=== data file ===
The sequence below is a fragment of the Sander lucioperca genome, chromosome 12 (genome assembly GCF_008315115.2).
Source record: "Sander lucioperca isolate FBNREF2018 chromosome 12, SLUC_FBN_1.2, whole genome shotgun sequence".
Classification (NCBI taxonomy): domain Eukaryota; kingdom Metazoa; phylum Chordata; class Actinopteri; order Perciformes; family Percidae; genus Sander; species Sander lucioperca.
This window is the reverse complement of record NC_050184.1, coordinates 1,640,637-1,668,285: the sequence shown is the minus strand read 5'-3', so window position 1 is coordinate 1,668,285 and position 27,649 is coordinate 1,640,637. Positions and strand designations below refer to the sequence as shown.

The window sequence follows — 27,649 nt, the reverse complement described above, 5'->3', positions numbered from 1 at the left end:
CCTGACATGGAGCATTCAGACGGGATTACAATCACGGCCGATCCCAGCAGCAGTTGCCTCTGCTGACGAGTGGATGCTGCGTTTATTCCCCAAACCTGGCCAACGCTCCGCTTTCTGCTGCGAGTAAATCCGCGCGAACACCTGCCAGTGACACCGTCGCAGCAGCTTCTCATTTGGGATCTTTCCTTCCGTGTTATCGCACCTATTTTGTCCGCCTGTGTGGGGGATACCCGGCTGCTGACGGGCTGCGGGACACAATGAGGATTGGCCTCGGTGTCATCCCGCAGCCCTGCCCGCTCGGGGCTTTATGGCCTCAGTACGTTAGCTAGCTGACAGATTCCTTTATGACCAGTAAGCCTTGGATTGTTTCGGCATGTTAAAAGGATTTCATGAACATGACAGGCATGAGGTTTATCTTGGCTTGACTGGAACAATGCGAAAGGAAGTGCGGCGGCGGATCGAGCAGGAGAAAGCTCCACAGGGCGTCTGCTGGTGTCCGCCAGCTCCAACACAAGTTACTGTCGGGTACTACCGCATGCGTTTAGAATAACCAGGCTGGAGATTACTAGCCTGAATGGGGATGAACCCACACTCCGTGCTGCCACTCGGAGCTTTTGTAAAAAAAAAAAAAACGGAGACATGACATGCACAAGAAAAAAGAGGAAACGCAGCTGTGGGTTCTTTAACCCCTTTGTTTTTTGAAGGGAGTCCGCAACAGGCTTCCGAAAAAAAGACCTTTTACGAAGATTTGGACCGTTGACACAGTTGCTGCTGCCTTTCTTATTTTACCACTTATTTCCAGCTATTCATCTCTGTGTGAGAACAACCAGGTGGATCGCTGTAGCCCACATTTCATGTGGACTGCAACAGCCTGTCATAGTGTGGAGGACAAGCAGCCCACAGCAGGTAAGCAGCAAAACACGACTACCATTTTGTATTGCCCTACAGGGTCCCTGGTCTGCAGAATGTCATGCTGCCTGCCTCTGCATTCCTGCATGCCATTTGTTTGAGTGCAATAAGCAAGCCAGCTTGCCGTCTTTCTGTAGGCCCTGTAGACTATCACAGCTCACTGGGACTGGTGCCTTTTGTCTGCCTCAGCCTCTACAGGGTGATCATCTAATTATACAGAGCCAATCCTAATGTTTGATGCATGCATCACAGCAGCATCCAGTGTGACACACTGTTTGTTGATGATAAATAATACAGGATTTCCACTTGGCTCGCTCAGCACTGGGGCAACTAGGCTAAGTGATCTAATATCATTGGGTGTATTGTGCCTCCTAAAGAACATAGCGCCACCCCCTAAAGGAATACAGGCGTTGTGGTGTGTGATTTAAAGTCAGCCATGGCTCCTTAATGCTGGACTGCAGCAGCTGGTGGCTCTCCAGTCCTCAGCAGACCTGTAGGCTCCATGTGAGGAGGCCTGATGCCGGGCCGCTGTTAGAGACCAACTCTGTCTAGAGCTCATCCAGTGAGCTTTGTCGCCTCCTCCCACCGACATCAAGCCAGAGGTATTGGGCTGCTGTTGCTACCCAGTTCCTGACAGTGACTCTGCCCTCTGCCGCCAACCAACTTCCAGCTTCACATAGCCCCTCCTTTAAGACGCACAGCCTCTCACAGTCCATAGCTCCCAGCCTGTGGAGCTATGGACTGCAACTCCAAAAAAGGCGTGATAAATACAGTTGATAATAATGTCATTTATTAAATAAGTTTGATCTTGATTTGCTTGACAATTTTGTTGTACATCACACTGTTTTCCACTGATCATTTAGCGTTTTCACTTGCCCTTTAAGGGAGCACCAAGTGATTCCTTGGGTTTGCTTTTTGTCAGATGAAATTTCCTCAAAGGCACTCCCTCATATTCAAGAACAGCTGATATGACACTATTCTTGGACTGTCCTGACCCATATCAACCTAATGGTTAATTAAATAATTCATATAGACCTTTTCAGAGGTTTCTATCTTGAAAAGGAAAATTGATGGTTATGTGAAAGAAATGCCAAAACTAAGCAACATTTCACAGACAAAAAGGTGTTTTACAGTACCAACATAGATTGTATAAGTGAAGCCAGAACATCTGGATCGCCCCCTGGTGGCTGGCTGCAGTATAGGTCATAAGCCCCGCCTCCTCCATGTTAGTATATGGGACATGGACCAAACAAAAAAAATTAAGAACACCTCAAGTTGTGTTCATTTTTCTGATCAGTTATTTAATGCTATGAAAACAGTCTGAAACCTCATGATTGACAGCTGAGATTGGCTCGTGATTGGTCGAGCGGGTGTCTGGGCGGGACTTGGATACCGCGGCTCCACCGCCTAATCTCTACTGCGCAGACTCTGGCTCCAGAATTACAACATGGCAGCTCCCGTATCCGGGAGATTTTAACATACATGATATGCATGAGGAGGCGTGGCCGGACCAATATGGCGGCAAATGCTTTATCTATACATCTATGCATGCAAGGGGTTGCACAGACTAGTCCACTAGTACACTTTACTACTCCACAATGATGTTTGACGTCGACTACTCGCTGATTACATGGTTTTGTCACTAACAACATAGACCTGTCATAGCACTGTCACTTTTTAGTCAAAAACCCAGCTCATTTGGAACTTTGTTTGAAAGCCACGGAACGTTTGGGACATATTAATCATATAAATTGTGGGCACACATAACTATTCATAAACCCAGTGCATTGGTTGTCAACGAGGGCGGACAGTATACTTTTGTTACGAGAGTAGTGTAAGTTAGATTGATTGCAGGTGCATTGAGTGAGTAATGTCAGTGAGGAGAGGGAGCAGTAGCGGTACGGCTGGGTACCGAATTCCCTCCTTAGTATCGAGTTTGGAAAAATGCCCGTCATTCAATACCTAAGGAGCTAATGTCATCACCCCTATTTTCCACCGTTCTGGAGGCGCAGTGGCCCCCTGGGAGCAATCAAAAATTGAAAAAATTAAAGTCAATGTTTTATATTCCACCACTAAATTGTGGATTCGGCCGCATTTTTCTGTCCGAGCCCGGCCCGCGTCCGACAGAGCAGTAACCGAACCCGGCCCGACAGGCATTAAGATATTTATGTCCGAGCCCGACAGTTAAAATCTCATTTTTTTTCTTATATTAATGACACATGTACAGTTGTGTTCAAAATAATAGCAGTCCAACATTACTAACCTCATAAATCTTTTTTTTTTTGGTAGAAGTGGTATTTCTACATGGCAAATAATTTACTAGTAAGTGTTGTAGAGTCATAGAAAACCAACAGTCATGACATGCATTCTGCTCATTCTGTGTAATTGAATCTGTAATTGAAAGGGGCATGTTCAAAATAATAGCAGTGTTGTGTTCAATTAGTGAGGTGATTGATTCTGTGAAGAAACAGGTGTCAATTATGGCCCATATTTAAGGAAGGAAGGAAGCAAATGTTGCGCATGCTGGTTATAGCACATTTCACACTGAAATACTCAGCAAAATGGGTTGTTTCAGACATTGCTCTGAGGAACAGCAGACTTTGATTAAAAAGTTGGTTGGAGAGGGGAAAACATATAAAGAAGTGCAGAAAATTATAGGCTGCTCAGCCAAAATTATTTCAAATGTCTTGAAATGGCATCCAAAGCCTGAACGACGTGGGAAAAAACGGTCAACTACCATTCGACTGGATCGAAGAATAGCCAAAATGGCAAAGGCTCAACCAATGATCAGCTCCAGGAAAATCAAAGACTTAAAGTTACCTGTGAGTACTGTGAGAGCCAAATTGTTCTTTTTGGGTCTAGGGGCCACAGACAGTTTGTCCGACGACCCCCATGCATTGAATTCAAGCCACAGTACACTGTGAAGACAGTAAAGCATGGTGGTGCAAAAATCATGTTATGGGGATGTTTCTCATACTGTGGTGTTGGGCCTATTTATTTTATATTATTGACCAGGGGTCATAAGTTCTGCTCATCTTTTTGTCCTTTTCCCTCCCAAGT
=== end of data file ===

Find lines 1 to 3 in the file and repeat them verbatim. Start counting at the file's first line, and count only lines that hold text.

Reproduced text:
The sequence below is a fragment of the Sander lucioperca genome, chromosome 12 (genome assembly GCF_008315115.2).
Source record: "Sander lucioperca isolate FBNREF2018 chromosome 12, SLUC_FBN_1.2, whole genome shotgun sequence".
Classification (NCBI taxonomy): domain Eukaryota; kingdom Metazoa; phylum Chordata; class Actinopteri; order Perciformes; family Percidae; genus Sander; species Sander lucioperca.